MAY 27, 2002 VOLUME 9, NUMBER 48
One way to help assure that you will not receive unwanted medical care is to sign an advance medical directive. Every U.S. state now recognizes health care powers of attorney (sometimes called health care proxies) or living wills. Nearly all states recognize both types of documents. Often, however, the decision whether to initiate or continue life-sustaining medical treatment must be made for patients who have signed no documents at all.
Most states now permit family members to make some—or even all—health care decisions for patients who have not signed advance directives. Sometimes those powers are limited; in Arizona, for instance, family members do not have the inherent power to refuse or remove feeding tubes.
When patients have not signed any kind of advance directive, however, the likelihood increases that an unhappy result will occur. Take the case of Engracia Torregosa Garcia as an example.
Ms. Garcia experienced cardiac arrest in July of last year. Although she was resuscitated she had suffered irreversible brain damage, and she fell into a chronic vegetative state. Doctors agreed that there was no hope of recovery, but Ms. Garcia could be kept alive for months or years on a feeding tube.
Because there was no prospect for improvement Ms. Garcia was transferred to hospice. Her mother, brothers and sisters immediately objected to her care in hospice, though, because the feeding tube was removed. The case ended up in court in Tennessee, where Ms. Garcia was being treated.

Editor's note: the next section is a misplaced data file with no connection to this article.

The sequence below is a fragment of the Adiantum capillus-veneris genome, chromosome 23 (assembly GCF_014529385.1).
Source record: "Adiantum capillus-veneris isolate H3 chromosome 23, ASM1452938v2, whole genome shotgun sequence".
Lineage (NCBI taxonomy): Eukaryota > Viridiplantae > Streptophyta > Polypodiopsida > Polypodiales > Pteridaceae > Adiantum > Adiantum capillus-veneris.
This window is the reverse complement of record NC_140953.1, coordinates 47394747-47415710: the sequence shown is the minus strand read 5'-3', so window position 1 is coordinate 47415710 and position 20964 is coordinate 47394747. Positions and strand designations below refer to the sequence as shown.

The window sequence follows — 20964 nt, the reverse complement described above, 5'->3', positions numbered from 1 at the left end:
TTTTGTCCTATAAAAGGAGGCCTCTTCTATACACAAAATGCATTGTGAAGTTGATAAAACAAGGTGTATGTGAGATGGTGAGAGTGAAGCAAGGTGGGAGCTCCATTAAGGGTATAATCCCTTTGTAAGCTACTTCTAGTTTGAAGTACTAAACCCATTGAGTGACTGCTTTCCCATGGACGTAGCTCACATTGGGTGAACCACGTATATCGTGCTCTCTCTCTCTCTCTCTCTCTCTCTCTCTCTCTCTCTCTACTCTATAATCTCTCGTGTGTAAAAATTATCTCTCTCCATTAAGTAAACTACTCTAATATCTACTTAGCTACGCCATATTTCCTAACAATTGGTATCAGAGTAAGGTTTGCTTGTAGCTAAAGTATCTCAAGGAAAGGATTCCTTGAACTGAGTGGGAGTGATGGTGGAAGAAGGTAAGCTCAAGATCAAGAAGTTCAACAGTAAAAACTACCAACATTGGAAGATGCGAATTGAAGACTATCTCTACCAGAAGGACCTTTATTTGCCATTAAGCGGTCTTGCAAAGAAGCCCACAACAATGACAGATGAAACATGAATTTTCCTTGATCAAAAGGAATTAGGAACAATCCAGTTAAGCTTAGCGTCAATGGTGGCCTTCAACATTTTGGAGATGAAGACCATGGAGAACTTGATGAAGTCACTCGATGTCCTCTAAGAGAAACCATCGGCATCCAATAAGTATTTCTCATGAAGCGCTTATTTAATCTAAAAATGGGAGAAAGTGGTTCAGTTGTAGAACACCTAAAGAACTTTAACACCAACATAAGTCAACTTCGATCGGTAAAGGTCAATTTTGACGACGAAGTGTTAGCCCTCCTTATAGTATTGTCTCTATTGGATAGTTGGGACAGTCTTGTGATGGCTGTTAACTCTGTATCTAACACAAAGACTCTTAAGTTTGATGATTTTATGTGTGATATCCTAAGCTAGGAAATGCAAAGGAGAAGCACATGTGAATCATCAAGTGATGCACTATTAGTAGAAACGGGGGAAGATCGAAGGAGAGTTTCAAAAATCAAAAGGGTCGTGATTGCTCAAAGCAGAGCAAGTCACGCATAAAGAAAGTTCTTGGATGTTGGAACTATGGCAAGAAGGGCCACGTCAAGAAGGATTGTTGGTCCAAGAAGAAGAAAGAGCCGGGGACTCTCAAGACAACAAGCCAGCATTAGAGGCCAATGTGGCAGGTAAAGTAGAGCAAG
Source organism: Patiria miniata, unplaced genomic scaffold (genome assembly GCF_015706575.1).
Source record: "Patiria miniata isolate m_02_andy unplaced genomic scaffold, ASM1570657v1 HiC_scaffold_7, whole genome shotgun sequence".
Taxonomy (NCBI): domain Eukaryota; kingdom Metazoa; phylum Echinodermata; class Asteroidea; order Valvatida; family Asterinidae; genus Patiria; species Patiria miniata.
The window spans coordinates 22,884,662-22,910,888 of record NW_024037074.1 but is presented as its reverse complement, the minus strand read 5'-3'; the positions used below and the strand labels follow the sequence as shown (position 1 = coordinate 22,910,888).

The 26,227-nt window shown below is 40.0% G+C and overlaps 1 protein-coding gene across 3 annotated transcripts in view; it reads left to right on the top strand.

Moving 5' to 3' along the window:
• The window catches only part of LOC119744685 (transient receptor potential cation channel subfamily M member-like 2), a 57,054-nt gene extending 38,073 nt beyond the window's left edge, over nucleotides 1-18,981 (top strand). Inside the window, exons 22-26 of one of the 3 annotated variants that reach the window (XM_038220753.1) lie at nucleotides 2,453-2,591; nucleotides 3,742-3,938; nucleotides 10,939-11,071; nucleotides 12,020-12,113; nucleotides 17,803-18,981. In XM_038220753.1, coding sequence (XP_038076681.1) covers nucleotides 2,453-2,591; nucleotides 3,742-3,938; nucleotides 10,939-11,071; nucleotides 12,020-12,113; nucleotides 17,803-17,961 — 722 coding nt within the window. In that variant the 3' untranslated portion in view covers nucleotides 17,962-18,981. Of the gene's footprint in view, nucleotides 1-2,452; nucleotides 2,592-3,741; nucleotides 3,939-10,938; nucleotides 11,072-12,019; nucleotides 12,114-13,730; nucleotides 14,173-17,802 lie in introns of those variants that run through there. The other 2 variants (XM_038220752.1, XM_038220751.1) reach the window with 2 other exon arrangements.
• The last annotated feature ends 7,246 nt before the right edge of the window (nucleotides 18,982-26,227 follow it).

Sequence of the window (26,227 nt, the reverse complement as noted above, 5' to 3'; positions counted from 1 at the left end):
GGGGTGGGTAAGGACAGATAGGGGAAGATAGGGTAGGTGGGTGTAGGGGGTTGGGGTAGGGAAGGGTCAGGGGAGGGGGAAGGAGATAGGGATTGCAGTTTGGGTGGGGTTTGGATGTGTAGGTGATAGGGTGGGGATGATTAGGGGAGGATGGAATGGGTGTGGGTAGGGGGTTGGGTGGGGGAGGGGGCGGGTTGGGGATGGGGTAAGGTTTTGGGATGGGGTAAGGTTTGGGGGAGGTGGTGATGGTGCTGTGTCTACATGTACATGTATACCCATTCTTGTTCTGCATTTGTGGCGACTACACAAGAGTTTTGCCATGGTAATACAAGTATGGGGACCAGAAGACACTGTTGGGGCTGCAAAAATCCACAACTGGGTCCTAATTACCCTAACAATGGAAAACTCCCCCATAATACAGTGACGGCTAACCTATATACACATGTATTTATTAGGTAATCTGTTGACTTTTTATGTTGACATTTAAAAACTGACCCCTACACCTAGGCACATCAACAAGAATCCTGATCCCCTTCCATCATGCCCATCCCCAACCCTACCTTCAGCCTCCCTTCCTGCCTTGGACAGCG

Nearly four months after her accident the trial court ruled that Ms. Garcia’s feeding tube could not be removed. State law permits anyone to sign an advance directive authorizing withdrawal or withholding of a feeding tube. The judge reasoned, however, that the same law prohibits removal of a feeding tube from a patient who never got around to signing any directive.
In the course of the proceedings the court had appointed an attorney to represent Ms. Garcia, and her attorney and the hospice program both appealed. The Tennessee Court of Appeals reversed the trial judge’s holding, and authorized the removal of her feeding tube. The evidence was clear, ruled the Court of Appeals, that Ms. Garcia would not have wanted to be kept alive in her current condition; the Tennessee legislature did not have the power to compel her to accept treatment just because she had not signed a particular form in advance. Juan-Torregosa v. Garcia, May 7, 2002.
The result in Ms. Garcia’s case would probably strike most people as correct. As is often the case with stories reported in Elder Law Issues, however, that result was not reached without considerable expense and delay—which could have been avoided with proper planning.